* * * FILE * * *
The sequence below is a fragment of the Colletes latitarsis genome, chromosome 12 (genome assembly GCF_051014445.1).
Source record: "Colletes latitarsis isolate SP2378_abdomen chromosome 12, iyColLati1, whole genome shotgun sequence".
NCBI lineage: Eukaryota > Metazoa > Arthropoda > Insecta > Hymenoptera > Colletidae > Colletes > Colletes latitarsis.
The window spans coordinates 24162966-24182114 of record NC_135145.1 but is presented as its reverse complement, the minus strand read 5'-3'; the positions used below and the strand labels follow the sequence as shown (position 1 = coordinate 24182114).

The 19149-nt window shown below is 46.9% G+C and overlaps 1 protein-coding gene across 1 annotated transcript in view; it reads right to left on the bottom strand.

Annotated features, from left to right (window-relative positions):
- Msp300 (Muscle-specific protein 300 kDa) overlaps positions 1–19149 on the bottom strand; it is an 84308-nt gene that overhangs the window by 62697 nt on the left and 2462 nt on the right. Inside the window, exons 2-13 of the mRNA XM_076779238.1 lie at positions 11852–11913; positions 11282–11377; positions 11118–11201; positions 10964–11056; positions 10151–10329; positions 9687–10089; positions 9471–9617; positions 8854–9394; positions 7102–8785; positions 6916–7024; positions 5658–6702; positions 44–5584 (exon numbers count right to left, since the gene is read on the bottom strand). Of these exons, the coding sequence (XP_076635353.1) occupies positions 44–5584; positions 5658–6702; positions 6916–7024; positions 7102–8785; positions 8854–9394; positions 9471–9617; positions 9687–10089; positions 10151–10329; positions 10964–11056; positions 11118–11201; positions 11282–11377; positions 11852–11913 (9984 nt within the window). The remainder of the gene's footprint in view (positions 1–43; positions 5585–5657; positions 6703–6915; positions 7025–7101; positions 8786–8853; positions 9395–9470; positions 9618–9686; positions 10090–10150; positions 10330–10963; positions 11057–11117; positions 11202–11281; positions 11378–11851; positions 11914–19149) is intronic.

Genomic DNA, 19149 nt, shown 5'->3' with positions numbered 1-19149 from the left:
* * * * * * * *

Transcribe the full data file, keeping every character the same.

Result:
The sequence below is a fragment of the Colletes latitarsis genome, chromosome 12 (genome assembly GCF_051014445.1).
Source record: "Colletes latitarsis isolate SP2378_abdomen chromosome 12, iyColLati1, whole genome shotgun sequence".
NCBI lineage: Eukaryota > Metazoa > Arthropoda > Insecta > Hymenoptera > Colletidae > Colletes > Colletes latitarsis.
The window spans coordinates 24162966-24182114 of record NC_135145.1 but is presented as its reverse complement, the minus strand read 5'-3'; the positions used below and the strand labels follow the sequence as shown (position 1 = coordinate 24182114).

The 19149-nt window shown below is 46.9% G+C and overlaps 1 protein-coding gene across 1 annotated transcript in view; it reads right to left on the bottom strand.

Annotated features, from left to right (window-relative positions):
- Msp300 (Muscle-specific protein 300 kDa) overlaps positions 1–19149 on the bottom strand; it is an 84308-nt gene that overhangs the window by 62697 nt on the left and 2462 nt on the right. Inside the window, exons 2-13 of the mRNA XM_076779238.1 lie at positions 11852–11913; positions 11282–11377; positions 11118–11201; positions 10964–11056; positions 10151–10329; positions 9687–10089; positions 9471–9617; positions 8854–9394; positions 7102–8785; positions 6916–7024; positions 5658–6702; positions 44–5584 (exon numbers count right to left, since the gene is read on the bottom strand). Of these exons, the coding sequence (XP_076635353.1) occupies positions 44–5584; positions 5658–6702; positions 6916–7024; positions 7102–8785; positions 8854–9394; positions 9471–9617; positions 9687–10089; positions 10151–10329; positions 10964–11056; positions 11118–11201; positions 11282–11377; positions 11852–11913 (9984 nt within the window). The remainder of the gene's footprint in view (positions 1–43; positions 5585–5657; positions 6703–6915; positions 7025–7101; positions 8786–8853; positions 9395–9470; positions 9618–9686; positions 10090–10150; positions 10330–10963; positions 11057–11117; positions 11202–11281; positions 11378–11851; positions 11914–19149) is intronic.

Genomic DNA, 19149 nt, shown 5'->3' with positions numbered 1-19149 from the left: